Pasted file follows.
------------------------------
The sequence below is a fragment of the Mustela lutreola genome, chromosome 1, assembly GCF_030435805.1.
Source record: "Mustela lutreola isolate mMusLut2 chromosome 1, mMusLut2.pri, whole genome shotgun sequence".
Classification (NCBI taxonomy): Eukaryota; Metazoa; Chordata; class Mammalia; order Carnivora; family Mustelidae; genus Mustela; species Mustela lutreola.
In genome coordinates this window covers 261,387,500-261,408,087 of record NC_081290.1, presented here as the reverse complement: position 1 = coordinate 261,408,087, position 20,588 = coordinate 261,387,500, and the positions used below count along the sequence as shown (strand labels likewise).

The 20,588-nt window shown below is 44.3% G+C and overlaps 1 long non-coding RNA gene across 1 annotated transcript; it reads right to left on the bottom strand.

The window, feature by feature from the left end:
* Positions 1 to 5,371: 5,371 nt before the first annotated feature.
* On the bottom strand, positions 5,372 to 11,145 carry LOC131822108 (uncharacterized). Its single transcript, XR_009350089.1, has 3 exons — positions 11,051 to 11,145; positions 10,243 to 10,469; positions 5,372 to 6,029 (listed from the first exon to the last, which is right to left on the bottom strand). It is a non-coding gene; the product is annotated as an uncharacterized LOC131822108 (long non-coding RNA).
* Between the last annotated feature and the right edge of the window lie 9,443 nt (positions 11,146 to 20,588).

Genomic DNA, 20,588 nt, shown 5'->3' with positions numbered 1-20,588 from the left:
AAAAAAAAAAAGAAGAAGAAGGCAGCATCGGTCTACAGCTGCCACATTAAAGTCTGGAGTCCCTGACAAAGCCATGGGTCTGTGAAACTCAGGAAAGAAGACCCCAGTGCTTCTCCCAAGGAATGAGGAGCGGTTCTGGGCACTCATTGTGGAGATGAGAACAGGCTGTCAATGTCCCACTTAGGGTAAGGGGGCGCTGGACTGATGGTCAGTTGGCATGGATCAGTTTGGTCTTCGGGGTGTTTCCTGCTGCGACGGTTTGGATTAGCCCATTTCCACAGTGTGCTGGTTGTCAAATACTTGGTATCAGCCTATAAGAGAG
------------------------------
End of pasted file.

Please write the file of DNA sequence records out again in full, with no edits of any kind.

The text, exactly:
The sequence below is a fragment of the Mustela lutreola genome, chromosome 1, assembly GCF_030435805.1.
Source record: "Mustela lutreola isolate mMusLut2 chromosome 1, mMusLut2.pri, whole genome shotgun sequence".
Classification (NCBI taxonomy): Eukaryota; Metazoa; Chordata; class Mammalia; order Carnivora; family Mustelidae; genus Mustela; species Mustela lutreola.
In genome coordinates this window covers 261,387,500-261,408,087 of record NC_081290.1, presented here as the reverse complement: position 1 = coordinate 261,408,087, position 20,588 = coordinate 261,387,500, and the positions used below count along the sequence as shown (strand labels likewise).

The 20,588-nt window shown below is 44.3% G+C and overlaps 1 long non-coding RNA gene across 1 annotated transcript; it reads right to left on the bottom strand.

The window, feature by feature from the left end:
* Positions 1 to 5,371: 5,371 nt before the first annotated feature.
* On the bottom strand, positions 5,372 to 11,145 carry LOC131822108 (uncharacterized). Its single transcript, XR_009350089.1, has 3 exons — positions 11,051 to 11,145; positions 10,243 to 10,469; positions 5,372 to 6,029 (listed from the first exon to the last, which is right to left on the bottom strand). It is a non-coding gene; the product is annotated as an uncharacterized LOC131822108 (long non-coding RNA).
* Between the last annotated feature and the right edge of the window lie 9,443 nt (positions 11,146 to 20,588).

Genomic DNA, 20,588 nt, shown 5'->3' with positions numbered 1-20,588 from the left:
AAAAAAAAAAAGAAGAAGAAGGCAGCATCGGTCTACAGCTGCCACATTAAAGTCTGGAGTCCCTGACAAAGCCATGGGTCTGTGAAACTCAGGAAAGAAGACCCCAGTGCTTCTCCCAAGGAATGAGGAGCGGTTCTGGGCACTCATTGTGGAGATGAGAACAGGCTGTCAATGTCCCACTTAGGGTAAGGGGGCGCTGGACTGATGGTCAGTTGGCATGGATCAGTTTGGTCTTCGGGGTGTTTCCTGCTGCGACGGTTTGGATTAGCCCATTTCCACAGTGTGCTGGTTGTCAAATACTTGGTATCAGCCTATAAGAGAG